Aug 212016
 

Kangaroo paws

There are 12 different Kangaroo paws, 11 different Anigozanthos species and one Macropidia fulginosa. All are from Western Australia. Many of the named cultivars available from the nursery are hybrids of these different species. For the purpose of the home gardener, it is easier to divide them into tall growing Kangaroo Paws and short growing Kangaroo Paws.

Tall growing Kangaroo Paws

(Flower stems above 1m up to 2m)

These are far and away the easiest Kangaroo Paws to grow. The toughest and longest lived of the straight species is Anigozanthos flavidus. These are tolerant of a wide range of soil conditions and humidity. All other species require absolutely perfect drainage, if that is supplied, they can live for years, otherwise you may only get the one season out of them. Breeding has produced a range of more resilient tall growing hybrids. Succulent and cacti potting mix in pots are a good option for Kangaroo Paws as they provide the necessary drainage.

Light conditions
Give as much light as possible. Ideally a full sun position.

Watering
Not as drought tolerant as you would think. Yes they require perfect drainage (except A.flavidus, which is more tolerant), but they also need regular watering when the plants are actively growing and flowering. The flower stems are quite fleshy and need water.

If in pots – try to avoid watering the foliage, this helps prevent fungal issues like black ink spot.

Temperature and humidity
Not frost tolerant. Only Anigozanthos flavidus copes with humidity, all other Kangaroo Paws do best with good air movement and in an open warm sunny position.

Fertilising
Use an organic fertiliser in early spring. Anigozanthos are not phosphorus sensitive (Macropidia are phosphorus sensitive)

Pests and Diseases
Keep an eye out for slugs and snails. You can use a pet friendly bait like Multiguard to protect them.

Black Ink Spot is the main problem with Kangaroo Paws, it is a fungal problem. Try using a fungicide for roses or simply cut to the ground (almost) and let the rhizomes reshoot.

Maintenance
To improve overall flowering, both quantity on length of flowering, when the flower stems just begin to open their first flowers, cut every second one down by half (you can use these as cut flowers). The remaining stem will branch out and send up new flowering stems. Use clean sharp secateurs and angle the cut to 45 degrees.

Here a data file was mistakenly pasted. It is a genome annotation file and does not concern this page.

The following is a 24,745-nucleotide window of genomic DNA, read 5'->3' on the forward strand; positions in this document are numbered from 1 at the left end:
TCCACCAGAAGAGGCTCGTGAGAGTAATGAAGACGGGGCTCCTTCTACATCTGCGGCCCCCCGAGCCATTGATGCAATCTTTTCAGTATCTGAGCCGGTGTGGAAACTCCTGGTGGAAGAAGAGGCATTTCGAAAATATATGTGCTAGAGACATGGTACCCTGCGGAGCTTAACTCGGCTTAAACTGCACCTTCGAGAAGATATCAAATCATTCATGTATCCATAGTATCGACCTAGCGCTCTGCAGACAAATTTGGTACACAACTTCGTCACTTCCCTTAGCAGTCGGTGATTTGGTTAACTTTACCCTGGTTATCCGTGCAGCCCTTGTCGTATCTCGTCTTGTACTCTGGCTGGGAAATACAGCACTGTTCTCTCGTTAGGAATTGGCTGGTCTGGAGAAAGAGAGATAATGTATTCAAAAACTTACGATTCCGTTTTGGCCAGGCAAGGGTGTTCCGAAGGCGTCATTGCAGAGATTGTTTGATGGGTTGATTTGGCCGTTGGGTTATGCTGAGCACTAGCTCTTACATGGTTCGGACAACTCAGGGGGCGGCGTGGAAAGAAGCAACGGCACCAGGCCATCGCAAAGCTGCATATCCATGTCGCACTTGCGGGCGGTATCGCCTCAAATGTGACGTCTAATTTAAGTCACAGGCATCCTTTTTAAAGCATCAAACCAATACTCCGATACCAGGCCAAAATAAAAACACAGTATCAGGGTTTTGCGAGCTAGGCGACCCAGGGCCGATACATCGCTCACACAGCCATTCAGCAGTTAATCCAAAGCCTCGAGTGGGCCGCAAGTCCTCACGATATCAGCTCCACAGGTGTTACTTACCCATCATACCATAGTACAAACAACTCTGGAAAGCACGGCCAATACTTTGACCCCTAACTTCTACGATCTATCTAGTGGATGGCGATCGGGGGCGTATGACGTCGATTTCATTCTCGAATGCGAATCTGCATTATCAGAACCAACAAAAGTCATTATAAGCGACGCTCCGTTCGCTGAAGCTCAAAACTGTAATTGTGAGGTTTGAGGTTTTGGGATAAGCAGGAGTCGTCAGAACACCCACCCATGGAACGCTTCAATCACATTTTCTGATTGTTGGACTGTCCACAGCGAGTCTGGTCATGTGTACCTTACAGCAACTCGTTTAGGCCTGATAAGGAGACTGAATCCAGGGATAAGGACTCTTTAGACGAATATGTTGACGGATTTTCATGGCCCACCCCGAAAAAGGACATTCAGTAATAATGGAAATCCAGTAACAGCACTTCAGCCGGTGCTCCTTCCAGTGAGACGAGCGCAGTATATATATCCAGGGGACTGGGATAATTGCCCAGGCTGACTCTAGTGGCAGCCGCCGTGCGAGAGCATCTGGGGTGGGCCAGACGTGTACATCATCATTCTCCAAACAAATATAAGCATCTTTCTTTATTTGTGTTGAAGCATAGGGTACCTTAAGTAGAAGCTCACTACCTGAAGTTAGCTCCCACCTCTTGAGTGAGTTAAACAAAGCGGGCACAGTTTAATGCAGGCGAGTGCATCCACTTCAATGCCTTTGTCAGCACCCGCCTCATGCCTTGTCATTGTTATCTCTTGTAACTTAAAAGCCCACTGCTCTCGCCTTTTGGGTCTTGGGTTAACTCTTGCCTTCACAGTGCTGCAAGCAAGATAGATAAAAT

If Inkspot gets bad, you can cut entire plant tight back to 5cm or so, and start over again. Commonly do this after it finishes flowering or in early spring. The plant will reshoot from the underground rhizomes.

When an established clump is large and vigorous, in spring or early autumn you can cut the leaves back by 2/3, lift the rhizomes, clean and split into sections. Replant or repot and after a few months the rhizome will reshoot.

Kangaroo paws

Black Kangaroo Paw (Macropidia fulginosa)

Their wonderful flowers make it worth trying but you need to follow a few rules…
• Best grown in pots, or else plant where you are certain of perfect drainage, good sun and some air movement. Under the right conditions will last up to a decade.
• Prone to ink spot so avoid watering the foliage.
• Sensitive to phosphorus – essential you use a native fertiliser in spring.
• Keep water up to them when forming the flower stems and when flowering.
• Frost sensitive.
• Keep an eye on the flower, and as it starts to look a bit shabby, cut down right to the base. You may (or may not) get a second flowering.
• When all flowering is finished, this is the time to cut the whole plant back fairly hard (by 2/3) and allow it to regenerate with fresh foliage (be patient).

Kangaroo paws

Small growing Kangaroo Paws

(Flower stems below 1m)

These are extremely floriferous, but NOT long lived. I prefer to treat them almost as annuals, and if I get a second year out of them, there is much back patting. Unless perfect drainage can be supplied, grow in pots using succulent and cactus potting mix. When planting make sure you keep the crown above ground level to avoid crown rot.

Light conditions
Give as much light as possible. Ideally a full sun position.

Watering
Not as drought tolerant as you would think. Yes they require perfect drainage but they also need regular watering when the plants are actively growing and flowering. The flower stems are quite fleshy and need water.

If in pots – try to avoid watering the foliage, this helps prevent fungal issues like black ink spot.

Temperature and humidity
Not frost tolerant. Does best with good air movement and in an open warm sunny position.

Fertilising
Use an organic fertiliser in early spring. Potash applied in winter may help with both flowering and resistance to Black Ink Spot as it increases the thickness of the cell walls.

Maintenance
The smaller varieties have a series of leaf fans, each fan produces a flower stem. As each flower stem fades and dies, cut that individual stem and associated leaf fan down. Do this individually (yes, it is a bit more work) and you will keep the entire plant looking vigorous and heavily flowering for many weeks if not months. Do not cut the entire plant back as it may kill it.

Pests and Diseases
Black Ink Spot is the main problem with Kangaroo Paws, it is a fungal problem. Try using a fungicide for roses.

Keep an eye out for slugs and snails. You can use a pet friendly bait like Multiguard to protect them.

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